retail manager training

If you ever doubted that retail is its own breed, take a generic leadership development course. You’ll quickly discover that what applies in other types of organizations doesn’t necessarily translate. It’s not just the setting — although the environment certainly is a factor — it’s the nature of the challenges, the dynamics of the different people you have to deal with, the varied pace and pressures, and the flexing to different roles that are uniquely part of working in retail management.

This is also why so many well-regarded leadership development programs that have great track records in corporate environments tend to fall flat in retail, whether the audience is senior leadership, multiunit management, or leading at the store level. After having been burned by these kinds of experiences in the past, many retailers simply decide that formal training isn’t a priority.

For all its challenges, though, the good thing about retail is that it lends itself well to on-the-job learning. There’s a lot that a new manager can pick up through role-modeling, mentors, and observing how others do things. This is how many of today’s seasoned multiunit managers have risen through the ranks, and it remains an important component of most retailers’ learning and development strategies.

But at some point you have to ask: Is that all there is?

On-the-job training is an essential building block for development, but formal training still needs to be part of your overall strategy. That doesn’t mean just any program will do. But don’t discount the importance of formal skill development. Here are 3 reasons why on-the-job isn’t enough:

1. It’s hard to teach “what you know.” There are plenty of things we do, actions we take, and decisions we make that are basically part of our routine and reflexes. We don’t think about why we do them or how we do them; we just do them. And it’s tough to teach those reflexes to someone else, especially when the situation involves interpersonal behaviors and “soft skills.” We might be able to get the gist of it across, but some critical nuances could get lost in the process. And even if they don’t, it can end up being a time-consuming or frustrating experience for everyone involved.

It takes specific skills and competencies be a good teacher or trainer. You can’t just “wing it” and expect great outcomes. So leave the training to the experts and instead focus on developing leaders’ coaching skills (with formal training!) so that they can effectively support and nurture the development of others.

2. Years of experience don’t always translate into best practices. Just because you’ve been doing it for years, it doesn’t mean you’re doing it in the most effective way. This has always been the case, but never more so than now, with so much changing in the industry. To think that you can get by on the skills, knowledge, and insights you developed five or even three years ago is naïve at best. Today’s problems demand new skills. Without them, even the most experienced multiunit managers will struggle.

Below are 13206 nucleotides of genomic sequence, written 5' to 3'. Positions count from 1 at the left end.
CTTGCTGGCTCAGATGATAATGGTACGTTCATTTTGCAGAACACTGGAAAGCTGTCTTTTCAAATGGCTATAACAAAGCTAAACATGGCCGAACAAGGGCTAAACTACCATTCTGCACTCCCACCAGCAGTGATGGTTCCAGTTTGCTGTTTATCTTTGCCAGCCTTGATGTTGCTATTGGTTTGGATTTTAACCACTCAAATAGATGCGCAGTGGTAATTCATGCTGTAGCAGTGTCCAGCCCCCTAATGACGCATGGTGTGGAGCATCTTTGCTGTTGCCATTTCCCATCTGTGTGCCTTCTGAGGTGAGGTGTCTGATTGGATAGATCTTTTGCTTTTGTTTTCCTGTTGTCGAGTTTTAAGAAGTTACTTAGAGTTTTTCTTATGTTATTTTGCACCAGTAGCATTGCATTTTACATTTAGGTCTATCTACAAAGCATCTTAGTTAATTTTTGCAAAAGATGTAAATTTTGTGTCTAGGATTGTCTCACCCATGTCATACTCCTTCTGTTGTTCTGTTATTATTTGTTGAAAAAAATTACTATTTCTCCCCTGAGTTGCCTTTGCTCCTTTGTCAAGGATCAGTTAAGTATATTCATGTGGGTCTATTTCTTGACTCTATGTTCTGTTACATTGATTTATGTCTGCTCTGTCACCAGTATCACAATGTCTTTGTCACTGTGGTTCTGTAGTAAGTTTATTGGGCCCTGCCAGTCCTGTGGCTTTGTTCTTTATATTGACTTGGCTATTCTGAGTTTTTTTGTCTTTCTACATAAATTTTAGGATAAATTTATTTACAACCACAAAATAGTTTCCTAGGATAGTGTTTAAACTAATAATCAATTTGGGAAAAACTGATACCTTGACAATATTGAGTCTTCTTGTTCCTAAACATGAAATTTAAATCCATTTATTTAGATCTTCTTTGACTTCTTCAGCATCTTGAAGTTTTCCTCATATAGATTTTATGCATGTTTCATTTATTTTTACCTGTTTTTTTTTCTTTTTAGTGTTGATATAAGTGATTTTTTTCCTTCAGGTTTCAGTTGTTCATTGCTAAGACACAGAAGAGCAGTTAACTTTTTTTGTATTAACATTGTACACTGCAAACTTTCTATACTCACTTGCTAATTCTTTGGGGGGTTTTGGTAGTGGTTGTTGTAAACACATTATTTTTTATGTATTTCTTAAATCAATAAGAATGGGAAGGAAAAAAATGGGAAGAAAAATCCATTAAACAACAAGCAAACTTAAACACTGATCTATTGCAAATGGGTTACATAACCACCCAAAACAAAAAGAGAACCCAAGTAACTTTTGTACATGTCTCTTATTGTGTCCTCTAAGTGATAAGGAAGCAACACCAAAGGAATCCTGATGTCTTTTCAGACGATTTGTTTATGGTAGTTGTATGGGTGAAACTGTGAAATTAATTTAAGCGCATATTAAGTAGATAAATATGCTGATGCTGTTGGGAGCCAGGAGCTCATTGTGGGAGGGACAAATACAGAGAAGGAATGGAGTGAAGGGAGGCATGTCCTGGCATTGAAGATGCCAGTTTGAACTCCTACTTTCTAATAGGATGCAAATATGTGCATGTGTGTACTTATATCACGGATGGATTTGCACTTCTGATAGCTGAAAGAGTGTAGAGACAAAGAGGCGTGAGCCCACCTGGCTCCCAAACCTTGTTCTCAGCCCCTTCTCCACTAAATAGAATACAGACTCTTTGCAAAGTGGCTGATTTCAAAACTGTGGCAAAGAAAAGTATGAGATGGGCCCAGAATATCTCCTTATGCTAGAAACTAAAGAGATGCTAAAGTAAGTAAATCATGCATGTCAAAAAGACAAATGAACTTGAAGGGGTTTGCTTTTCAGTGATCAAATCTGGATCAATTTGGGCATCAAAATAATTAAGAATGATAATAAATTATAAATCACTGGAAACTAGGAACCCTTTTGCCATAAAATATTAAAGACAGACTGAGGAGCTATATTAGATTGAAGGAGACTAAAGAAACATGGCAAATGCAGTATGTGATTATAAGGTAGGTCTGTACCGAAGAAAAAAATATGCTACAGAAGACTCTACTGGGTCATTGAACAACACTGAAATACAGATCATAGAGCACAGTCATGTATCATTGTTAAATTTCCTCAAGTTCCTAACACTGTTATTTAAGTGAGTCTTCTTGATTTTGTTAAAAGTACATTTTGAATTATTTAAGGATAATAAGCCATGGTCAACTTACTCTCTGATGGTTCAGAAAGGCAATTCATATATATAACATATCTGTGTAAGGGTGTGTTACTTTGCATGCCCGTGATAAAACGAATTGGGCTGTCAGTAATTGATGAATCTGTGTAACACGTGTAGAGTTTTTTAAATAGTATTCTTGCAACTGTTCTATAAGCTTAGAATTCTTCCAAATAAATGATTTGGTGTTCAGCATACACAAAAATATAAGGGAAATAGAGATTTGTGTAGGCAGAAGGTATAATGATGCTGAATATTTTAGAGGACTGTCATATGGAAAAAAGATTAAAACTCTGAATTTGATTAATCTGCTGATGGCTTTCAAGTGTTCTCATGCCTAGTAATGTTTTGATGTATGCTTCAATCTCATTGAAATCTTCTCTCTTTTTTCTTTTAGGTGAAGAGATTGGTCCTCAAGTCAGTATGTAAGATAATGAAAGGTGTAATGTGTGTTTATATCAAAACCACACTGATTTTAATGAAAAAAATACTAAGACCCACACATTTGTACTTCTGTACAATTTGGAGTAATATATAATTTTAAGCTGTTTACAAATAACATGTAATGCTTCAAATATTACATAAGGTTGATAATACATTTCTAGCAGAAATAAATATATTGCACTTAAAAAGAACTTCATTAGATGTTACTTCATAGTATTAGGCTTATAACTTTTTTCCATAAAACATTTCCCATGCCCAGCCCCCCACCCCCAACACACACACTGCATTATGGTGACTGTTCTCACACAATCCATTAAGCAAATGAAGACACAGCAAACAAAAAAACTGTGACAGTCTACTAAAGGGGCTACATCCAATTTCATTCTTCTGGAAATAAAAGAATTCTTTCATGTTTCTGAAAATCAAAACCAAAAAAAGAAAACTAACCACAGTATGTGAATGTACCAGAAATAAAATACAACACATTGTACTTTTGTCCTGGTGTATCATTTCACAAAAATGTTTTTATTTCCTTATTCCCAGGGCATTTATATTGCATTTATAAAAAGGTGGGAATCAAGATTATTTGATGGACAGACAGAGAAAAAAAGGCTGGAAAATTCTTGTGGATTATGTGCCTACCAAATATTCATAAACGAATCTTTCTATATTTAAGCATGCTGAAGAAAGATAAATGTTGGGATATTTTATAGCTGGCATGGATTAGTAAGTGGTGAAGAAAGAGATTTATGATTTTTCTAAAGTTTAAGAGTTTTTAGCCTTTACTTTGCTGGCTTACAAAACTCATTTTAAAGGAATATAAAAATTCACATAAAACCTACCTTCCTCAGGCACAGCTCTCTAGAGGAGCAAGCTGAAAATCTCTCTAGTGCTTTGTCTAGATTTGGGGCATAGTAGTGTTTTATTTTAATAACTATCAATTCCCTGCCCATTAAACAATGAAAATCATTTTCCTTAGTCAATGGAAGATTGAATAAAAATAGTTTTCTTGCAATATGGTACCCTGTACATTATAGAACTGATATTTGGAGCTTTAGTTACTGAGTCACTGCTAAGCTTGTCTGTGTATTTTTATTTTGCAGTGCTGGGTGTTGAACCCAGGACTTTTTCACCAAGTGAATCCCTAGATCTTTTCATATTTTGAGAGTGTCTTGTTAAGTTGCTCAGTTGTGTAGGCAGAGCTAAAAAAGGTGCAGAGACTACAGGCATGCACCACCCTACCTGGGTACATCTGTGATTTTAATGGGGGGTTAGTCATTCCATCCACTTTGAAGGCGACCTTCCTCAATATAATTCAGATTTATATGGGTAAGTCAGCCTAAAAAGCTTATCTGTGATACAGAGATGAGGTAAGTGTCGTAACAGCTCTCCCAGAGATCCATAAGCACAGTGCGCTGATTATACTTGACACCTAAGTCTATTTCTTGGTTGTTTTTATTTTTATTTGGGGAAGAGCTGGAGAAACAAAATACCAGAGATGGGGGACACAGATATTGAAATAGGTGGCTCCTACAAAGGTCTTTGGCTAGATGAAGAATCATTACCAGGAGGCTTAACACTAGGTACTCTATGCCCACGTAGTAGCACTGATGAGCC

Also keep in mind, if you’re mentoring or serving as a role model to others, you could be handing down ineffective or outdated practices, which will keep getting replicated. Everyone needs to take a step back and make sure they’re equipped to deal with this rapidly changing environment.

3. Managers want it — even the seasoned ones! Sometimes there’s an assumption that people who’ve been in the role for a while don’t need or want formal training. But in our experience, that’s rarely the case. One of the most frequent comments we see on participant evaluations for our retail management training programs is, “I wish I’d gotten this years ago.” These managers realize how much time and effort it would have saved them, how much stronger their relationships could be, and how much better they can be at their jobs.

The best multiunit managers are always looking for ways to take their skills to the next level, particularly as the environment gets more challenging. They want to be well-equipped to tackle tomorrow’s challenges.

Of course, that generic leadership development course isn’t going to cut it. To make sure you get the outcomes you need from any formal training program you’re considering, ask these key questions:

  • Is it designed specifically for retail, or adapted from something else?
  • Is it grounded in current research?
  • Has it been field-tested with multiunit managers? Does it work?
  • Do the people who are developing and delivering it have real-world retail experience?
  • Is there ongoing reinforcement to make sure the behaviors stick? Is it something my managers will use?


Not sure where to begin? We can help you flesh out a strategy that works for your business and training goals. Get in touch today.


About Michael Patrick

Michael held positions in retail management, merchandising, and human resources before joining MOHR Retail’s predecessor in 1986. In 1990 he purchased the retail division of that firm to form today’s MOHR Retail. Michael holds true to his retail roots by delivering learning that changes behavior—providing both immediate and lasting business impact. In addition to facilitating MOHR Retail training programs, he offers executive-level coaching in one-on-one sessions dealing with critical strategic issues such as succession strategies and executive team development. The author of “The New Negotiation Mindset: Guarantee A Bigger Slice,” Michael is a longstanding member of NRF as well as ISA: The Association of Learning Providers. He has a B.A. from San Diego State University, completed Master’s level work at Arizona State University, and lives with his family in New Jersey.